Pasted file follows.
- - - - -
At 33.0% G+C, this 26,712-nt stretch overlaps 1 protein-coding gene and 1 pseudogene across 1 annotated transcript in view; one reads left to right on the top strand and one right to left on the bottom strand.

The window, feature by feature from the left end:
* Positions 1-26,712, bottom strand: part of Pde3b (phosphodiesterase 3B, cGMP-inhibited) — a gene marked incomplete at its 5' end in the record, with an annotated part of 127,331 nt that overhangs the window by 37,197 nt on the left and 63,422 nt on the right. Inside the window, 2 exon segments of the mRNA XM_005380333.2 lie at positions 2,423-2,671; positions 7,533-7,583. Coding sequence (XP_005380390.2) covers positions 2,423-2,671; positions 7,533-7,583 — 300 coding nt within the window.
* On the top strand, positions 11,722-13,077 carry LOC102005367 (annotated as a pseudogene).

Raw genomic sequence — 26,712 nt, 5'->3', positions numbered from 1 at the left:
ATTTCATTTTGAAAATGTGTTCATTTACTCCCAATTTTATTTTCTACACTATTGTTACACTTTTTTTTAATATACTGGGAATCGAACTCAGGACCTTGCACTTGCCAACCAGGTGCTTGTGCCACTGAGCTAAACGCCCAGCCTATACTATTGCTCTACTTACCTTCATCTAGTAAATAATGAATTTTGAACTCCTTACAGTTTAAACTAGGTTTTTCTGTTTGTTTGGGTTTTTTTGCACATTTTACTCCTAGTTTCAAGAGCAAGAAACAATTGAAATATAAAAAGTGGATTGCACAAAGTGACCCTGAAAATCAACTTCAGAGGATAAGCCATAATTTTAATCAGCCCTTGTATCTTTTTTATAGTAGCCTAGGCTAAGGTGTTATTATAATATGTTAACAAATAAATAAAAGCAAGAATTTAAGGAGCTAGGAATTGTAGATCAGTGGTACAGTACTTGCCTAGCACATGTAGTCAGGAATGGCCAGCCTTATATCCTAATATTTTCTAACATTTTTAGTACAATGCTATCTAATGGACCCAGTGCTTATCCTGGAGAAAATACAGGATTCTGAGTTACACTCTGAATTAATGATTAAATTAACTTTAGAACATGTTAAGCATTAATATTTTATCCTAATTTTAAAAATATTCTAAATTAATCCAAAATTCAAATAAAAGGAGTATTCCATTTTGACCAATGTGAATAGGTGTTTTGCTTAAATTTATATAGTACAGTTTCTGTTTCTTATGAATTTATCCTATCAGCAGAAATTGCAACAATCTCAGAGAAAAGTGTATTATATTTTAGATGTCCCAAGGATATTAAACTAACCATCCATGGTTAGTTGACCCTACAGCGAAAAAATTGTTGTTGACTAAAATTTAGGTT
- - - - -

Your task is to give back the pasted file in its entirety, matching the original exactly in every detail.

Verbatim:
At 33.0% G+C, this 26,712-nt stretch overlaps 1 protein-coding gene and 1 pseudogene across 1 annotated transcript in view; one reads left to right on the top strand and one right to left on the bottom strand.

The window, feature by feature from the left end:
* Positions 1-26,712, bottom strand: part of Pde3b (phosphodiesterase 3B, cGMP-inhibited) — a gene marked incomplete at its 5' end in the record, with an annotated part of 127,331 nt that overhangs the window by 37,197 nt on the left and 63,422 nt on the right. Inside the window, 2 exon segments of the mRNA XM_005380333.2 lie at positions 2,423-2,671; positions 7,533-7,583. Coding sequence (XP_005380390.2) covers positions 2,423-2,671; positions 7,533-7,583 — 300 coding nt within the window.
* On the top strand, positions 11,722-13,077 carry LOC102005367 (annotated as a pseudogene).

Raw genomic sequence — 26,712 nt, 5'->3', positions numbered from 1 at the left:
ATTTCATTTTGAAAATGTGTTCATTTACTCCCAATTTTATTTTCTACACTATTGTTACACTTTTTTTTAATATACTGGGAATCGAACTCAGGACCTTGCACTTGCCAACCAGGTGCTTGTGCCACTGAGCTAAACGCCCAGCCTATACTATTGCTCTACTTACCTTCATCTAGTAAATAATGAATTTTGAACTCCTTACAGTTTAAACTAGGTTTTTCTGTTTGTTTGGGTTTTTTTGCACATTTTACTCCTAGTTTCAAGAGCAAGAAACAATTGAAATATAAAAAGTGGATTGCACAAAGTGACCCTGAAAATCAACTTCAGAGGATAAGCCATAATTTTAATCAGCCCTTGTATCTTTTTTATAGTAGCCTAGGCTAAGGTGTTATTATAATATGTTAACAAATAAATAAAAGCAAGAATTTAAGGAGCTAGGAATTGTAGATCAGTGGTACAGTACTTGCCTAGCACATGTAGTCAGGAATGGCCAGCCTTATATCCTAATATTTTCTAACATTTTTAGTACAATGCTATCTAATGGACCCAGTGCTTATCCTGGAGAAAATACAGGATTCTGAGTTACACTCTGAATTAATGATTAAATTAACTTTAGAACATGTTAAGCATTAATATTTTATCCTAATTTTAAAAATATTCTAAATTAATCCAAAATTCAAATAAAAGGAGTATTCCATTTTGACCAATGTGAATAGGTGTTTTGCTTAAATTTATATAGTACAGTTTCTGTTTCTTATGAATTTATCCTATCAGCAGAAATTGCAACAATCTCAGAGAAAAGTGTATTATATTTTAGATGTCCCAAGGATATTAAACTAACCATCCATGGTTAGTTGACCCTACAGCGAAAAAATTGTTGTTGACTAAAATTTAGGTT